Tuesday, August 8, 2017

Video Gamer Gauntlet: #CruiseCon, Cruise Controversy, Cruise "Conned"?


Back in June, it was announced that the grand prize for the cosplay contest at the inaugural Blerdcon in Arlington, Virginia would be an all-expenses paid trip for 2 to the 1st cruise for gaming and tech, the Video Gamer Gauntlet hosted by a company called Gamer Tech Events.

While I had entered the contest just to push myself, I was shocked to learn that I had won. Being recognized was all that was on my mind until I was reminded by the people around me that this cruise that was going to the Bahamas was the prize. I had never been to the Bahamas and had never been on a cruise, so this was exciting!

After getting info about registration and such, I looked up the event, looked at my calendar, discussed it briefly with my dad (who I selected to be my +1), and eventually registered through Eventbrite. All I needed to do was get in touch with the Blerdcon Chair about airfare to Port Canaveral, Florida, the place from which the ship was to depart.

It was from Hilton that I found out about the incident, and so I went to investigate, starting with social media. If you look up articles, tweets and videos about this event, you can get more information than what I'm willing to outline here, since I don't like to be repetitive by reporting what other people already have; I'm writing to express my thoughts about matters connected to the incident.

"Why hadn't I heard about this cruise?" 

I don't know the logistics behind getting sponsors and charters and whatnot, but when it came to gaining awareness among the gaming community, the biggest issue I noticed was inefficient use of social media. The Gamer Tech Events Twitter had been around since May of last year. I get that getting reach on social media is hard, but when you scroll through their Twitter feed, there is a glaring issue: Many of these pro gamers and some of the cosplayer guests who were invited were either tagging the incorrect Twitter/Instagram handle, or at some point in time Gamer Tech Events decided to change their handle, thus making all previous mentions invalid.

At the time I am writing this post:
  • The official TWITTER handle for Gamer Tech Events is @gamertechevents.
  • The official INSTAGRAM handle for Gamer Tech Events is @gamertechevents.
  • The official Facebook page title for Gamer Tech Events is Gamer Tech Events, with an @ handle of @VideoGamerGauntlet.

For the past few months, the mentioned handles I’ve been seeing are @vgugamergauntle on Twitter and @vgugamergauntlet on Instagram. If you try to look those up, you get what looks like a fake account and no account at all, respectively. Since I wasn’t there from the beginning, I’m not sure if Gamer Tech Events decided to change their handle along the way, or if these guests/sponsors were typing in what they thought was correct and just picked the first name that showed up in their suggestions. I’m guessing it was the former.

See that Twitter handle on the right? Look up "vgugamergauntle" and see where it leads.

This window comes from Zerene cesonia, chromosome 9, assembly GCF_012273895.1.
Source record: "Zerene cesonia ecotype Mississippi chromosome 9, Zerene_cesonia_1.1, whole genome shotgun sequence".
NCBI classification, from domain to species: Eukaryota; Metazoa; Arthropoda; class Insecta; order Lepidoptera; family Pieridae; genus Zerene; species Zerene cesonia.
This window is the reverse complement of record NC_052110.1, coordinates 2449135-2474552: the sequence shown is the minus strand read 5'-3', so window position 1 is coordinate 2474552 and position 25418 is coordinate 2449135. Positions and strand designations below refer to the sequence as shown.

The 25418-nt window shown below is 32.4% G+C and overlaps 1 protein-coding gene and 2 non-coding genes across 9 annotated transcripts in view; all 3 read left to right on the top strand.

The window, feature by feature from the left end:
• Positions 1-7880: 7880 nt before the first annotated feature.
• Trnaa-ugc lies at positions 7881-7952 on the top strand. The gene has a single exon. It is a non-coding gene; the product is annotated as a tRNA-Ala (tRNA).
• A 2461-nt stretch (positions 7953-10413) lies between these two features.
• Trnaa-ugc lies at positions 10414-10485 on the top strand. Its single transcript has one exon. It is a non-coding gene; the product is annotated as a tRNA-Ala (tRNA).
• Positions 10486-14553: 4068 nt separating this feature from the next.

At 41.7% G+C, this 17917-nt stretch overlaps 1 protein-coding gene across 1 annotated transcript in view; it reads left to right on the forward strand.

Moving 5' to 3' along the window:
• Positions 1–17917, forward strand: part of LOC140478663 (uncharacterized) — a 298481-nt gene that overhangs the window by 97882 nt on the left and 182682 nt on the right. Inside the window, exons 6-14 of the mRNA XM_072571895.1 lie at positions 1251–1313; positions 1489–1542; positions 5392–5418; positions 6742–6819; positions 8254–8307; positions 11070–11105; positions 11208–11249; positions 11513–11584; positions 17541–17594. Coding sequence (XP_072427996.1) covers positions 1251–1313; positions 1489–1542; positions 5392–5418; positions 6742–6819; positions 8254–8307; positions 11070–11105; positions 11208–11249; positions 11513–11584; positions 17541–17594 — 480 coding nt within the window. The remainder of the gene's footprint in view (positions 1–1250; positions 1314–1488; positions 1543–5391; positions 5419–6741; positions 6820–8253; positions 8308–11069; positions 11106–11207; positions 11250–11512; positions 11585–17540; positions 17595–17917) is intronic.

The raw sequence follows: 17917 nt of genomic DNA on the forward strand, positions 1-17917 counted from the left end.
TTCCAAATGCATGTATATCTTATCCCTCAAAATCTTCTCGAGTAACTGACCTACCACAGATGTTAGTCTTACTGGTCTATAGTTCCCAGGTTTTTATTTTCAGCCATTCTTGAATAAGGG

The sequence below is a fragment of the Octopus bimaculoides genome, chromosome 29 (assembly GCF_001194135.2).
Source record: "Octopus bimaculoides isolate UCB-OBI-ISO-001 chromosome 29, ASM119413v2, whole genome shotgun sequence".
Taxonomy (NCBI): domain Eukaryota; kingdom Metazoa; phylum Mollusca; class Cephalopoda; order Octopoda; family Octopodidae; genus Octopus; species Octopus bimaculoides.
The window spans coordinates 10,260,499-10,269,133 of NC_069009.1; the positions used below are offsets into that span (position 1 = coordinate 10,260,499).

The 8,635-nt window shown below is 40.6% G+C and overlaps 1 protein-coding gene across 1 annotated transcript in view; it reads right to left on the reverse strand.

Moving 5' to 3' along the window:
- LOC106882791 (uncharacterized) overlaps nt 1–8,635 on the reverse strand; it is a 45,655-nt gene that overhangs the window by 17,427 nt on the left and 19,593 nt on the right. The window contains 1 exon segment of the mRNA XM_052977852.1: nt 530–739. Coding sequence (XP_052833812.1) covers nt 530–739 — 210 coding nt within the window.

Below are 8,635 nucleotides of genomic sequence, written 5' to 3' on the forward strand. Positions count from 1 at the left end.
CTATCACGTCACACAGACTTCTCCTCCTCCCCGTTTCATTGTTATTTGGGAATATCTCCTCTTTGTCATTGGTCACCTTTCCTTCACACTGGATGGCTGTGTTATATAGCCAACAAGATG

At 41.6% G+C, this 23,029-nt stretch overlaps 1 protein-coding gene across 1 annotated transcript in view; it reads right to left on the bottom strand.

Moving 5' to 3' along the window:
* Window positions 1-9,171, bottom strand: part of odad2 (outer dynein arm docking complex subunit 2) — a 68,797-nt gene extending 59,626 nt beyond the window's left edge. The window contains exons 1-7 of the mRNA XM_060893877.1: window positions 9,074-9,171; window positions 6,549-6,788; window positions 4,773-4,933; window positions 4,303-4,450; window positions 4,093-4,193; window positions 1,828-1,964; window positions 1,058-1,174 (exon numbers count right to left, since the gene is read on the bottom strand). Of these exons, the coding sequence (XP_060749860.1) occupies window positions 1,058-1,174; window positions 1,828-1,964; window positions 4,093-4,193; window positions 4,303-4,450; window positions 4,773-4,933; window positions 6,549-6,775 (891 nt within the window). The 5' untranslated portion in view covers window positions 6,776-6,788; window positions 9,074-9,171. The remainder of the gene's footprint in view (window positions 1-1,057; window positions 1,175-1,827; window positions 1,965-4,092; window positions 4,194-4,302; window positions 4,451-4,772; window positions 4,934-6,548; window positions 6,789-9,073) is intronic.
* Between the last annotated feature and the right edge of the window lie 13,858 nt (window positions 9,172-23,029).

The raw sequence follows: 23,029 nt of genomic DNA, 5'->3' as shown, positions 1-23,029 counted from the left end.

So even though @gamertechevents, the current Twitter, was retweeting all of these people who were mentioning their event, there was little to no engagement there. Judging from their feed, their reach was quite impressive; I was surprised by the people they had managed to get to promote (or at least mention) this cruise on social media. But either the wrong username was tagged, or Gamer Tech Events unwisely changed their name at some point. While low social media outreach isn't necessarily a death sentence, the username problems/changes are not good for a company that is JUST getting started.

"I've heard both sides--who do I believe?"

I won't tell you who to believe. This is at least the second time that I've been connected with something that had accusations against them, either for being a scam or for not being transparent enough. And after the fact, I take a look at things to try to gauge my trust in someone. I always try to see both sides in everything, and not just hearing what a person is saying or showing us in pictures, but looking at how they behave. I'll say that it's easier to trust someone and give them a chance when you have nothing to lose. For me, this cruise was gonna be free; if it didn't happen, I'd just move on. For people who invested hundreds and thousands of dollars? They'd probably be a little more anxious than me.

"So...is it really a scam? And if it isn't, is it still gonna happen at this point?"

Believe what you will, but honestly, I think it's reasonable to believe in either outcome. I think Curtis (the CEO of Gamer Tech Events) had every intention of making this cruise into a reality, and I think he's still trying. The idea of gaming and being on a cruise is an awesome idea, and I think everyone would LOVE for something like this to happen and be a success, regardless of what it's called, when it is and where it's going.

One thing for sure is that poor planning, poor advertisement, poor public relations, low social media outreach, and not a lot of time is more than enough to dismantle an event. Dashcon and Fyre Festival were disasters due to poor management, and because of that, people are very wary of these new cons and festivals popping up. I hope that people can learn from experiences like this. We're living in a "startup age" (one that may end soon) where everyone has an idea. But not all founders make great CEOs.

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